“The reason for this is simple: with the technology and data digital marketers have access to today, we no longer need to limit our potential target audience to a set of personas or segments derived through customer research. While this type of customer segmentation was – and remains – important for engagements across traditional above-the-line engagements in mass media, digital marketing gives us the tools we need to target customers on a far more granular and personalised level.

“Where customer research gives us an indication of who the audience is, data can tell us exactly what they want and how they may behave.”

Netflix, he points out, is an example of a company that is changing its industry by avoiding audience segmentation, once the holy grail of entertainment.

In other words, it understands that 20-year-olds and 40-year-olds are very different – but so is everyone in between.

* Arthur Goldstuck is founder of World Wide Worx and editor-in-chief of Gadget.co.za. Follow him on Twitter and Instagram on @art2gee

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Robots coming to IFA

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Robotics is no longer about mechanical humanoids, but rather becoming an interface between man and machine. That is a key message being delivered at next month’s IFA consumer electronics expo in Berlin. An entire hall will be devoted to IFA Next, which will not only offer a look into the future, but also show what form it will take.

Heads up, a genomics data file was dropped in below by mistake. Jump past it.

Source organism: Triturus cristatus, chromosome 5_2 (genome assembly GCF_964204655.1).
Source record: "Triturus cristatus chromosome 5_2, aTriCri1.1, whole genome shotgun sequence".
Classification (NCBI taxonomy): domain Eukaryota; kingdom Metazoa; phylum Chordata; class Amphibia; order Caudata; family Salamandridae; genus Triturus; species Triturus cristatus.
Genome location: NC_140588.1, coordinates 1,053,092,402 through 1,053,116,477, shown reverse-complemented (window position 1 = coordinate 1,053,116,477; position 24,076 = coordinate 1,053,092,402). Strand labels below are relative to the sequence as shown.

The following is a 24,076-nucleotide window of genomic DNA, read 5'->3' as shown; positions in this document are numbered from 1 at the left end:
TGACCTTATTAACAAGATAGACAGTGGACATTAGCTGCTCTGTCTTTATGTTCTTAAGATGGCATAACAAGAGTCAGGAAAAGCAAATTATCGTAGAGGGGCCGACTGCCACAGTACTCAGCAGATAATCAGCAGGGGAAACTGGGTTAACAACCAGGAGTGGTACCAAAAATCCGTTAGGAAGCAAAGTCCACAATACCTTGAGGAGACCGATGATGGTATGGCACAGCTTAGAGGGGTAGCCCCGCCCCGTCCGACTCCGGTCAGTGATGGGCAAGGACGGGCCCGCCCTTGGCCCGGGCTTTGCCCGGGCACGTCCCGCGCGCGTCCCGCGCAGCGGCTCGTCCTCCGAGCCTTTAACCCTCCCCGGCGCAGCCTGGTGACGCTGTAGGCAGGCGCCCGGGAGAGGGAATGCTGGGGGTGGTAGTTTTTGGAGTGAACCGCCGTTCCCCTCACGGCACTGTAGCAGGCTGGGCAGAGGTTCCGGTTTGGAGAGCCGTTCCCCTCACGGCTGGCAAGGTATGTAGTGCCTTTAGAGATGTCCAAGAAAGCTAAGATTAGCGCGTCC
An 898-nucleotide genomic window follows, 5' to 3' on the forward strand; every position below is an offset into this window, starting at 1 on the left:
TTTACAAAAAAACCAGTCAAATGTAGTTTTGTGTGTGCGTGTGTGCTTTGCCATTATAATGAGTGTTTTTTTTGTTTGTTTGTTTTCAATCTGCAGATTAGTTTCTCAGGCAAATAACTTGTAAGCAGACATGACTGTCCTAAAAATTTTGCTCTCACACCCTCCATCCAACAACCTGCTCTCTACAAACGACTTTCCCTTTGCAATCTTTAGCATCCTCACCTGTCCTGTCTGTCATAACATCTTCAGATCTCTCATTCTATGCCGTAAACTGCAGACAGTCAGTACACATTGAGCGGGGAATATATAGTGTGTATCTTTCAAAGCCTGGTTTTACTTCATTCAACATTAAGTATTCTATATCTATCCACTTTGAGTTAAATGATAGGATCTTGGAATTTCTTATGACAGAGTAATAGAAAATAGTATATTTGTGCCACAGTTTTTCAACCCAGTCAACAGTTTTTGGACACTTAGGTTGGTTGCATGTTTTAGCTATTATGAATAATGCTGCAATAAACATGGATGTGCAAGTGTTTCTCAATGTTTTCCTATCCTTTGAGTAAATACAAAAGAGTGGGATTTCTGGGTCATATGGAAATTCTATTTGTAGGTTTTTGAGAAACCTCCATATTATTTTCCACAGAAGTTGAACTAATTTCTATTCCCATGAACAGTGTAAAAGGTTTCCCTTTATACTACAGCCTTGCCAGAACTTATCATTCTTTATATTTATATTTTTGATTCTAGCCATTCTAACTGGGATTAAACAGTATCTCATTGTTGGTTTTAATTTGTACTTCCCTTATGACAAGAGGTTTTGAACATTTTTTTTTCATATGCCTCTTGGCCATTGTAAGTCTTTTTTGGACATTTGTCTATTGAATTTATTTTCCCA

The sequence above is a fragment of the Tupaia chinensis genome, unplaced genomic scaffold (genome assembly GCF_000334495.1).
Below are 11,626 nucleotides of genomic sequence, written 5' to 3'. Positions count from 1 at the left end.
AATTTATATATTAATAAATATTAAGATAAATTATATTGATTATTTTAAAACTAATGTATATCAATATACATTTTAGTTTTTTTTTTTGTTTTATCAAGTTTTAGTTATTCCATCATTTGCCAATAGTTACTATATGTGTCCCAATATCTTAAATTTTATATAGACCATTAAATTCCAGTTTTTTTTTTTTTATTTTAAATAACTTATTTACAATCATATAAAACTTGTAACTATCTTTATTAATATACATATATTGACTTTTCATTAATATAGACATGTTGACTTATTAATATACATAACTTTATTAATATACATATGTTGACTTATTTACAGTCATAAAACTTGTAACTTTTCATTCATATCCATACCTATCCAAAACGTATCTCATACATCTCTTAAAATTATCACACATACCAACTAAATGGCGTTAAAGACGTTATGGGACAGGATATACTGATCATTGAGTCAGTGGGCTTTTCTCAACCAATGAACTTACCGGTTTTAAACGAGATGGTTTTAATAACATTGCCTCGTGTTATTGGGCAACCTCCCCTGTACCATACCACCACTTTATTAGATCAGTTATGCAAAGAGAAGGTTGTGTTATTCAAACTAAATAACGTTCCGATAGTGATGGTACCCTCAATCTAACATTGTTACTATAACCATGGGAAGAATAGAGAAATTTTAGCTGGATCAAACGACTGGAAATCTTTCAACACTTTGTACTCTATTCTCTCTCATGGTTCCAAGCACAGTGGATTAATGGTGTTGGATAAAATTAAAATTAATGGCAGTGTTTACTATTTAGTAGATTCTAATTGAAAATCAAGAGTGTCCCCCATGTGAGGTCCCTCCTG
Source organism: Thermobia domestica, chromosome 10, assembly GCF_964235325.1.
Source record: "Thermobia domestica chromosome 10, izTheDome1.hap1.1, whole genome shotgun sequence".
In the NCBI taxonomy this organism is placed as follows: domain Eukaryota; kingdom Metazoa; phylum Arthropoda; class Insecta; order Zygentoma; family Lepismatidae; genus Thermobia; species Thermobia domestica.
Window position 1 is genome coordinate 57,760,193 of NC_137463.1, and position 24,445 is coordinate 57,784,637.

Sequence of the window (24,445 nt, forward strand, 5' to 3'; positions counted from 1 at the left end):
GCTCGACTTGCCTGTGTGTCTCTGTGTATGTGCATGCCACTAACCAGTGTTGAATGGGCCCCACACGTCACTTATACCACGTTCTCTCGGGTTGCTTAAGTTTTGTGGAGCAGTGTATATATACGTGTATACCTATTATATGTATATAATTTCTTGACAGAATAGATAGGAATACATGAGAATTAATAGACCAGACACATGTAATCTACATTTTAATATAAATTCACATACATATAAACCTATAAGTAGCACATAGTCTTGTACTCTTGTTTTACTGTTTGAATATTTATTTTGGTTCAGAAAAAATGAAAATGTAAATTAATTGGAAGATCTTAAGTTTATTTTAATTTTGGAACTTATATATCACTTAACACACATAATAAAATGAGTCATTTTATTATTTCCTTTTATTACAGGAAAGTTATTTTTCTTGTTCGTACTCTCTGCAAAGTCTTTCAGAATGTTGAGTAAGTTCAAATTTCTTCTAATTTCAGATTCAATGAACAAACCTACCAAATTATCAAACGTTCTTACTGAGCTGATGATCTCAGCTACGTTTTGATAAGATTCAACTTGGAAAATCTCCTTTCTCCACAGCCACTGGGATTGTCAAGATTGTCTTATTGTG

The concepts are as varied as the exhibitors themselves. However, there are similarities in the various products, some more human than others, in the fascinating ways in which they establish a link between fun, learning and programming. In many cases, they are aimed at children and young people.

The following will be among the exhibitors making Hall 26 a must-visit:

Leju Robotics (Stand 115) from China is featuring what we all imagine a robot to be. The bipedal Aelos 1s can walk, dance and play football. And in carrying out all these actions it responds to spoken commands. But it also challenges young researchers to apply their creativity in programming it and teaching it new actions. And conversely, it also imparts scholastic knowledge.

Cubroid (Stand 231, KIRIA) from Korea starts off by promoting an independent approach to the way it deals with tasks. Multi-functional cubes, glowing as they play music, or equipped with a tiny rotating motor, join together like Lego pieces. Configuration and programming are thus combined, providing a basic idea of what constitutes artificial intelligence.

Spain is represented by Ebotics (Stand 218). This company is presenting an entire portfolio of building components, including the “Mint” educational program. The modular system explains about modern construction, programming and the entire field of robotics.

Elematec Corporation (Stand 208) from Japan is presenting the two-armed SCARA, which is not intended to deal with any tasks, but in particular to assist people with their work.

Everybot (Stand 231, KIRIA) from Japan approaches the concept of robotics by introducing an autonomous floor-cleaning machine, similar to a robot vacuum cleaner.

And Segway (Stand 222) is using a number of products to explain the modern approach to battery-powered locomotion.

IFA will take place at the Berlin Exhibition Grounds (ExpoCenter City) from 6 to 11 September 2019. For more information, visit www.ifa-berlin.com